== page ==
Can you teach someone to be a writer? Can you, indeed? Or to become a better writer? I guess that depends on how you define
Author; Professor of English and Creative Writing, Ashoka University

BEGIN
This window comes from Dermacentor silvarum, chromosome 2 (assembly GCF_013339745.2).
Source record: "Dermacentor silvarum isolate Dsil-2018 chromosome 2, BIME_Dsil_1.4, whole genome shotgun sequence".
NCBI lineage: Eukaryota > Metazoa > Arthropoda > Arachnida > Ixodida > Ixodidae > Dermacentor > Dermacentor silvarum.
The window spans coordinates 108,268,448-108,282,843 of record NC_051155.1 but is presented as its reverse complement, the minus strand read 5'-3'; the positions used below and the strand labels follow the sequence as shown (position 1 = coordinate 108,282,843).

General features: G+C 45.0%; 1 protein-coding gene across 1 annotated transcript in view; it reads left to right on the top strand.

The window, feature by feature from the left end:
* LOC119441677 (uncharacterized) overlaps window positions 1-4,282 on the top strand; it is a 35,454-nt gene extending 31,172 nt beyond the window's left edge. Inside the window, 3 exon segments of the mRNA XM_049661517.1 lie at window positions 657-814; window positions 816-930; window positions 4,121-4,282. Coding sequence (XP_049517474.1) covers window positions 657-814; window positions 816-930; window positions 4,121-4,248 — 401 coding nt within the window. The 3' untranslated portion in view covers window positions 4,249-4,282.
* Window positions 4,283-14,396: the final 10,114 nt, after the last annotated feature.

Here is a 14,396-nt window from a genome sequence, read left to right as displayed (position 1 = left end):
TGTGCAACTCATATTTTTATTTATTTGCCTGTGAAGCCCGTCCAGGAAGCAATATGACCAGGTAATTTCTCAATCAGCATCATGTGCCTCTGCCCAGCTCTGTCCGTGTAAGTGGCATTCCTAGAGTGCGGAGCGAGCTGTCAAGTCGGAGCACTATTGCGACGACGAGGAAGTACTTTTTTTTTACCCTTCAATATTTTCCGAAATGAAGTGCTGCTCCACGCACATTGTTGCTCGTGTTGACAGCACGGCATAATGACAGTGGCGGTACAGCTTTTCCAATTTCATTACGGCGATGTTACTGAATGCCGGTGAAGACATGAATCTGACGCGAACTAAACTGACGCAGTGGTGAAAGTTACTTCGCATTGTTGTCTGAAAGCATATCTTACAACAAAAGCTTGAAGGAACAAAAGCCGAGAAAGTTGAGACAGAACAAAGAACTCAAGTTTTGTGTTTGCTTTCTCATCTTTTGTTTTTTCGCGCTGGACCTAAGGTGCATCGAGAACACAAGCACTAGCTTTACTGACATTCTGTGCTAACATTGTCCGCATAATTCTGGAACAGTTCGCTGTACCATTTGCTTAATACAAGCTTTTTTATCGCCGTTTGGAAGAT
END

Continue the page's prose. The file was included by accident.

Saikat&amp;nbsp;Majumdar is a novelist and critic who teaches courses in modern and contemporary world literature in English, critical theory, the novel and narrative, colonial and postcolonial studies, and fiction and nonfiction writing. Saikat&amp;nbsp;is the author of three books, most recently, the novel&amp;nbsp;The Firebird&amp;nbsp;(Hachette/The Permanent Press, 2015 &amp;amp; 2017), a finalist for the Atta Galatta-Bangalore Literature Festival Fiction Prize, selected as one of&amp;nbsp;The Telegraph’s Best Books of 2015, and excerpted in&amp;nbsp;The Kenyon Review,&amp;nbsp;World Literature Today,&amp;nbsp;Scroll, and&amp;nbsp;Firstpost. He has also published a monograph,&amp;nbsp;Prose of the World: Modernism and the Banality of Empire&amp;nbsp;(Columbia UP&amp;nbsp;&amp;amp;&amp;nbsp;Orient Blackswan, 2013), which received Honorable Mention at the Modernist Studies Association’s Annual Book Prize in&amp;nbsp;2014, and a previous novel,&amp;nbsp;Silverfish&amp;nbsp;(HarperCollins, 2007). Saikat&amp;nbsp;is currently working on three projects: a new work of&amp;nbsp;fiction, a book on liberal education in India (under contract with Bloomsbury), and a study of the literary public intellectual from the global British Empire as an amateur and an autodidact, excerpts from which have been published or are forthcoming in&amp;nbsp;PMLA,&amp;nbsp;Literary Activism: A Collection of Perspectives, Ed. Amit Chaudhuri (Oxford UP, 2016), and&amp;nbsp;NLH: New Literary History.
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